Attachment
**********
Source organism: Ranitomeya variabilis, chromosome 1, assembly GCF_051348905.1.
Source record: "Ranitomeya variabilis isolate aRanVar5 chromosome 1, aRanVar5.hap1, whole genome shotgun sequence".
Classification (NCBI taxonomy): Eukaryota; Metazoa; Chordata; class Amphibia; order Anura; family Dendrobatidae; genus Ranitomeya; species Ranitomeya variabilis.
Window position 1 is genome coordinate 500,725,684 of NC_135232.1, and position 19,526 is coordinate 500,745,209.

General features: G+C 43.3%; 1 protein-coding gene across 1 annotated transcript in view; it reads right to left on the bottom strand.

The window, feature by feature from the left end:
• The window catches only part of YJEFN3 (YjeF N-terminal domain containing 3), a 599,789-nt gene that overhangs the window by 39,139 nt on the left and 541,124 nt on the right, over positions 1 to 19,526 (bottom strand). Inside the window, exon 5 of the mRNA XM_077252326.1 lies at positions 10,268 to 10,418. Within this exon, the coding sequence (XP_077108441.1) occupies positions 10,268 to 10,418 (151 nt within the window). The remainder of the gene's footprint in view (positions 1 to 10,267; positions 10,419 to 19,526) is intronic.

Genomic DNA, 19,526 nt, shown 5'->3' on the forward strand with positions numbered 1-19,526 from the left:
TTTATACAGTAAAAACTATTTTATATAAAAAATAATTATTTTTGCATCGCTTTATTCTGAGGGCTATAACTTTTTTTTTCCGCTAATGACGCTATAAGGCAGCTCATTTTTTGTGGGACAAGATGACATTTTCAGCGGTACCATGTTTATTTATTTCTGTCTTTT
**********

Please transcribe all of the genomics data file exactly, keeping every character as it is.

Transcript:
Source organism: Ranitomeya variabilis, chromosome 1, assembly GCF_051348905.1.
Source record: "Ranitomeya variabilis isolate aRanVar5 chromosome 1, aRanVar5.hap1, whole genome shotgun sequence".
Classification (NCBI taxonomy): Eukaryota; Metazoa; Chordata; class Amphibia; order Anura; family Dendrobatidae; genus Ranitomeya; species Ranitomeya variabilis.
Window position 1 is genome coordinate 500,725,684 of NC_135232.1, and position 19,526 is coordinate 500,745,209.

General features: G+C 43.3%; 1 protein-coding gene across 1 annotated transcript in view; it reads right to left on the bottom strand.

The window, feature by feature from the left end:
• The window catches only part of YJEFN3 (YjeF N-terminal domain containing 3), a 599,789-nt gene that overhangs the window by 39,139 nt on the left and 541,124 nt on the right, over positions 1 to 19,526 (bottom strand). Inside the window, exon 5 of the mRNA XM_077252326.1 lies at positions 10,268 to 10,418. Within this exon, the coding sequence (XP_077108441.1) occupies positions 10,268 to 10,418 (151 nt within the window). The remainder of the gene's footprint in view (positions 1 to 10,267; positions 10,419 to 19,526) is intronic.

Genomic DNA, 19,526 nt, shown 5'->3' on the forward strand with positions numbered 1-19,526 from the left:
TTTATACAGTAAAAACTATTTTATATAAAAAATAATTATTTTTGCATCGCTTTATTCTGAGGGCTATAACTTTTTTTTTCCGCTAATGACGCTATAAGGCAGCTCATTTTTTGTGGGACAAGATGACATTTTCAGCGGTACCATGTTTATTTATTTCTGTCTTTT